GOMA VOLCANO OBSERVATORY – D.R. Congo
The Goma Volcano Observatory is a national Congolese scientific institute dedicated to perform and document research in volcanology and seismology in the western branch of the East African Rift, as well as to monitor volcanic activity of Nyiragongo and Nyamulagira volcanoes, assess water and air quality and provide advices about the exploitation of natural ressources.
General Director: Dr. Katcho Karume
Scientific Director: Deogratias Kavotha
NATIONAL MUSEUM OF NATURAL HISTORY – Luxembourg
EUROPEAN CENTER FOR GEODYNAMICS AND SEISMOLOGY – Luxembourg
The Scientific Research Centre of the National Museum of Natural History (NMNH) in Luxembourg was created by the grand-ducal regulation of the 10th November 1982. It aims to carry out research in every domain of the natural heritage and to contribute to its conservation. The research activities concern the fields of botany, ecology, geology-mineralogy, geophysics-astrophysics, palaeontology, population biology, vertebrate and invertebrate zoology. The Geophysics/Astrophysics Unit closely collaborates with the European Center for Geodynamics and Seismology (ECGS) in the frame of national and international projects on geodynamics, gravimetry and seismology. The NMNH hosts the ECGS in its research centre.
The NMNH and the ECGS combine mature level of InSAR capacities (automated systematic InSAR data processing + web tools for data mining, data sharing and data interpretation) and an expertise in ground-based instrumentation for ground deformation monitoring.
GORISK staff: Nicolas d’Oreye, Benoît Smets, Gilles Celli
ROYAL MUSEUM FOR CENTRAL AFRICA – Belgium
The Department of Earth Sciences at the Royal Museum for Central Africa (RMCA) has a long-standing tradition in scientific research related to geological processes in Africa and the effects these have on society. The department is also responsible for the dissemination knowledge about physical environment and natural resources of Central Africa. The main emphasis lies on the study of crustal deformation processes and mechanisms, urban geology, isotopic ratios, global climate variations, supercontinents, the evolution of Proterozoic orogenic belts, and the connection between regional geology and natural resources.
During the last decades, the study of the Earth from space (air- and space borne remote sensing) has opening many new perspectives in geological and environmental researches. The department has acquired a long experience in remote sensing techniques applied to geology including thematic mapping and radar interferometry (InSAR). Research in this domain largely contributed to active tectonic studies in the East African Rift, to the study of volcanoes in Africa and Philippines and to topographic mapping. Today, the remote sensing expertise of the RMCA is focused on active African volcanoes and their associated hazards.
GORISK staff: François Kervyn, Caroline Michellier, Fabien Albino, Benoît Smets
VRIJE UNIVERSITEIT BRUSSEL – Belgium
The Volcanology, Geomorphology and Natural hazards research group is part of the Physical Geography Research Unit, within the Department of Geography. This research group focuses on the study of hazardous geomorphological and volcanological processes in developing countries, with a specific attention to volcano geomorphology, volcano-tectonic processes and landslides. Current projects are dedicated to the study of hazardous morpho-structural processes in active volcanic regions, including the modelling of volcano growth through eruptive and intrusive processes, lava flow emplacement, flank collapse, interactions with tectonic structures and erosion processes. The applications concentrate in volcanic regions of Africa including North Tanzania, the Virunga Volcanic Province in D.R. Congo, Mt Cameroon, and Mt Karthala in the Comores. A growing attention is also paid to the perception and adaptation of population to geohazards. Research approaches involve combining remote sensing and field observations with scaled quantitative analogue models and application of existing numerical models.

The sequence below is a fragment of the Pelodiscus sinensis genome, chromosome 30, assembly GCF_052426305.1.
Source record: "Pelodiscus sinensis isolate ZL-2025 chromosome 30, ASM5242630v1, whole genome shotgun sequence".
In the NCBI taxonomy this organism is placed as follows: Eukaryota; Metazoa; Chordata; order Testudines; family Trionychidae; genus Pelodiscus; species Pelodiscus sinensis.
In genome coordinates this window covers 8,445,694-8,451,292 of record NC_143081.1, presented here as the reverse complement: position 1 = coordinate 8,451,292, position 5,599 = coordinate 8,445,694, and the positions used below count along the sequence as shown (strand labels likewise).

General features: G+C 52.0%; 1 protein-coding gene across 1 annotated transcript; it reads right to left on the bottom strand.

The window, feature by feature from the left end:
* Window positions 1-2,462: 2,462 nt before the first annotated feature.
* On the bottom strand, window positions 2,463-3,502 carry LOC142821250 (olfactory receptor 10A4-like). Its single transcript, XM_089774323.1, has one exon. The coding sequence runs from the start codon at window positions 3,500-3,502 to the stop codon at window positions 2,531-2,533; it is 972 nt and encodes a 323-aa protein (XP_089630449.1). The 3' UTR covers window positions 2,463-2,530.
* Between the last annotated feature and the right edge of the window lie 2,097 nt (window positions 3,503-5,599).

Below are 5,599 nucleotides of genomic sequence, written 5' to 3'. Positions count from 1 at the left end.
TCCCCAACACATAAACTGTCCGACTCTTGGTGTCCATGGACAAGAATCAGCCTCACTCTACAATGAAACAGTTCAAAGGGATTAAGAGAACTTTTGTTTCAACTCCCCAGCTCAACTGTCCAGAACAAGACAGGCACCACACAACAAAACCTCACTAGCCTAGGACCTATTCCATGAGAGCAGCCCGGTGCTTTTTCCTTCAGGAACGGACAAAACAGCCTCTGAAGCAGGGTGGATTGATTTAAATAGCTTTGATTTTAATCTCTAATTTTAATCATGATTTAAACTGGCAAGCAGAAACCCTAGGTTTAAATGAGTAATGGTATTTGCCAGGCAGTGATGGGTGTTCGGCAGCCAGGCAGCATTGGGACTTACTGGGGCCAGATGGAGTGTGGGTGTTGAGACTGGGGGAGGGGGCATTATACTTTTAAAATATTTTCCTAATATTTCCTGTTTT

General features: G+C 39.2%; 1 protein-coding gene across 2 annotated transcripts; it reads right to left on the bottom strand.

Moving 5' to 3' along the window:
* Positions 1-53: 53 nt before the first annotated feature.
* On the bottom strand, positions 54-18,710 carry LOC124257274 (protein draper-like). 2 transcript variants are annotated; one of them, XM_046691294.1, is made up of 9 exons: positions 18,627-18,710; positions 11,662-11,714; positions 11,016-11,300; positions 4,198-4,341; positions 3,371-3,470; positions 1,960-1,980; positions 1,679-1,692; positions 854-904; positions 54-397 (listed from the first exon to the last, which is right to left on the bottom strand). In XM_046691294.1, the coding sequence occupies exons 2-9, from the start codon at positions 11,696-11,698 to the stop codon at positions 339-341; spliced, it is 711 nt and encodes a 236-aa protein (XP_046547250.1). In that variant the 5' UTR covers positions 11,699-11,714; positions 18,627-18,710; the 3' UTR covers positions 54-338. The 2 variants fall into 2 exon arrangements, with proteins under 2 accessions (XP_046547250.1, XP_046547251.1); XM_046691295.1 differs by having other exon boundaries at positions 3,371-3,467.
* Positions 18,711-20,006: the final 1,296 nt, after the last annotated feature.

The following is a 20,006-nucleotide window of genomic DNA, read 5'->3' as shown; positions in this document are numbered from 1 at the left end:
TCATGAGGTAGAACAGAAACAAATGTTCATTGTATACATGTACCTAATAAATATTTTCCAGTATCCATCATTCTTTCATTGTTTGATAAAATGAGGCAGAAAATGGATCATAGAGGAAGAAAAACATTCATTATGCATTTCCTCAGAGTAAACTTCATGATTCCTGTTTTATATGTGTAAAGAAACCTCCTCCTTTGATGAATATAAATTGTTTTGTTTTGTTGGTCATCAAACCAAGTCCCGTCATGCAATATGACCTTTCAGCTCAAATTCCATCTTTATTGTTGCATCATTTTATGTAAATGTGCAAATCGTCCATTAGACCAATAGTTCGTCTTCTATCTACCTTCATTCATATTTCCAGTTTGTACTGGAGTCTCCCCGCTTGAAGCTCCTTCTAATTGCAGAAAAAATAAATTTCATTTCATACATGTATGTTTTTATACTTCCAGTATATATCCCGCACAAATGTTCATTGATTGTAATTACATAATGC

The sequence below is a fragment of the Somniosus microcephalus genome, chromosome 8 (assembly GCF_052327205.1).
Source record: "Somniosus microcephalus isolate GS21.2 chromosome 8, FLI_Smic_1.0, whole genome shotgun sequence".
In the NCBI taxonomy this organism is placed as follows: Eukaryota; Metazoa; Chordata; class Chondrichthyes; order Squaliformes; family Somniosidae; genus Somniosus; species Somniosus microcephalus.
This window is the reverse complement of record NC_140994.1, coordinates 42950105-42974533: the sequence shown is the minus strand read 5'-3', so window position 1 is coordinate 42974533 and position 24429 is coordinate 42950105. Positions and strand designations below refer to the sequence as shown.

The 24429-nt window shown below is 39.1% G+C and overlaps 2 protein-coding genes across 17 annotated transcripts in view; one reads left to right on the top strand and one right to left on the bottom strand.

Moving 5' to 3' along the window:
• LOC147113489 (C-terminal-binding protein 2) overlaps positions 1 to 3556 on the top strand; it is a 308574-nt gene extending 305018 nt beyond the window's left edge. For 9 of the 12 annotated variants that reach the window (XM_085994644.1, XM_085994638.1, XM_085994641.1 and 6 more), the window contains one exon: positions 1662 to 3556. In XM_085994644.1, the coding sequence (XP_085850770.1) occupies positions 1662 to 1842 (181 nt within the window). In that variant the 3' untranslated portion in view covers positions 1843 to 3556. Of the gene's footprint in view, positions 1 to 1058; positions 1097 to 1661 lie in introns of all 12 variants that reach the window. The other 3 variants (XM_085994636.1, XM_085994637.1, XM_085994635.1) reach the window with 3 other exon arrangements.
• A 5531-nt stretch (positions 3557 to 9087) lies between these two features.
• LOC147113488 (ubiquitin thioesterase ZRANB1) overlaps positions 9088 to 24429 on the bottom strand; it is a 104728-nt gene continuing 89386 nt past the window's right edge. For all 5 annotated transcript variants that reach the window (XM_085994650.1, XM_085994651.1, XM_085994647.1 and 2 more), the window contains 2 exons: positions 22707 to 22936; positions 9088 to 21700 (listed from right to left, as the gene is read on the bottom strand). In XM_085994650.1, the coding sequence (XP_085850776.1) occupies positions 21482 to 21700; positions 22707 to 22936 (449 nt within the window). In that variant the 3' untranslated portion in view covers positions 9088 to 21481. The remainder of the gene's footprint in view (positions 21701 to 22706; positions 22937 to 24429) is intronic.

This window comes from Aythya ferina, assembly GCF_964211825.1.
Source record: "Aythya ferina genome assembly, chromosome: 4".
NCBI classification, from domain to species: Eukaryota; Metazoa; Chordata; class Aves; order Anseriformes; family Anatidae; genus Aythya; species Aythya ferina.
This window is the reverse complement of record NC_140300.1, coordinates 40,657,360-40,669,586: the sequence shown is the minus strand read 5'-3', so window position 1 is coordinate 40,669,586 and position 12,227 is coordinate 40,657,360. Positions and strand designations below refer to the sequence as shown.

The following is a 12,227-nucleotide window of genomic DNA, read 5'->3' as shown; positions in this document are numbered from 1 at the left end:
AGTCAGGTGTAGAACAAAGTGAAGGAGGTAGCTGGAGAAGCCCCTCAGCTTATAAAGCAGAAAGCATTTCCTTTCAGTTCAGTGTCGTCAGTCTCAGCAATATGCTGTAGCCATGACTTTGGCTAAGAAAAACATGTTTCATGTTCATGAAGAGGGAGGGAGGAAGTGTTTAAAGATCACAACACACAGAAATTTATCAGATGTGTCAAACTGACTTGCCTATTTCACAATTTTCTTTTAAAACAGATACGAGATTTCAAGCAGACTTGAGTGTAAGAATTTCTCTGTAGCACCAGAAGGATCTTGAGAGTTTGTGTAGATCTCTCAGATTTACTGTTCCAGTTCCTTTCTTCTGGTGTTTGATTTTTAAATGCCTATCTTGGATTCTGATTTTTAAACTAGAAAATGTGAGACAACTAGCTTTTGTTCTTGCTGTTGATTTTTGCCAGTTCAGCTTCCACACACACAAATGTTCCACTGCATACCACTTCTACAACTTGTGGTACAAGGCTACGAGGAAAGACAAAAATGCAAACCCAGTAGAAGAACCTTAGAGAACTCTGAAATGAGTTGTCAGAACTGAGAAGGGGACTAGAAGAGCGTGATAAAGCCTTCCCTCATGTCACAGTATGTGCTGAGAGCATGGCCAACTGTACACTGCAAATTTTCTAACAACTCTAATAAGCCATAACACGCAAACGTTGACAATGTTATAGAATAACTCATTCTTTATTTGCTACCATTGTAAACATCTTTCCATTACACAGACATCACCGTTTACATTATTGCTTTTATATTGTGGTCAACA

GORISK staff: Matthieu Kervyn, Sam Poppe, Benoît Smets
UNIVERISTY OF LUXEMBOURG – Luxembourg
Study and monitoring of Radon & CO2 emissions in the Goma region.
GORISK staff: Antoine Kies
UNIVERSITY OF NAPLES II – Italy
The Faculty of Environmental Sciences and its twin Department works on environmental problems, related to pollution in water systems and possible measures of remediation. It is also works in modelling aqueous and hydrothermal systems, in close by active volcanic areas.
The Faculty is directly involved since 2002 in Goma and its environs as United Nations partner/consultant both for the understanding of the deadly January 2002 eruption of Mt Nyiragongo as well for the risk mitigation of the whole region. The applicant pointed out in mid-2002 the potential hazard of the extremely acid volcanic plume for both drinking waters (e.g rain waters used by locals during dry season) and cultivars (possible local food shortage in case of severe damages to crops), as well the medium term problem of soil acidification.
The Faculty is also involved in a local atlas of the waters of the North Kivu province. The applicant also works on modelling volcanic and non-volcanic areas in Italy through the use of isotope parameters in volcanic and natural fluids (gases and/or waters) (INGV Project, 2005-2007). This project is also producing a new tectonic map, mainly of hidden and possibly active fractures, on the basis of water chemistry and He, Ar, C, O and D isotope ratios.
GORISK staff: Dario Tedesco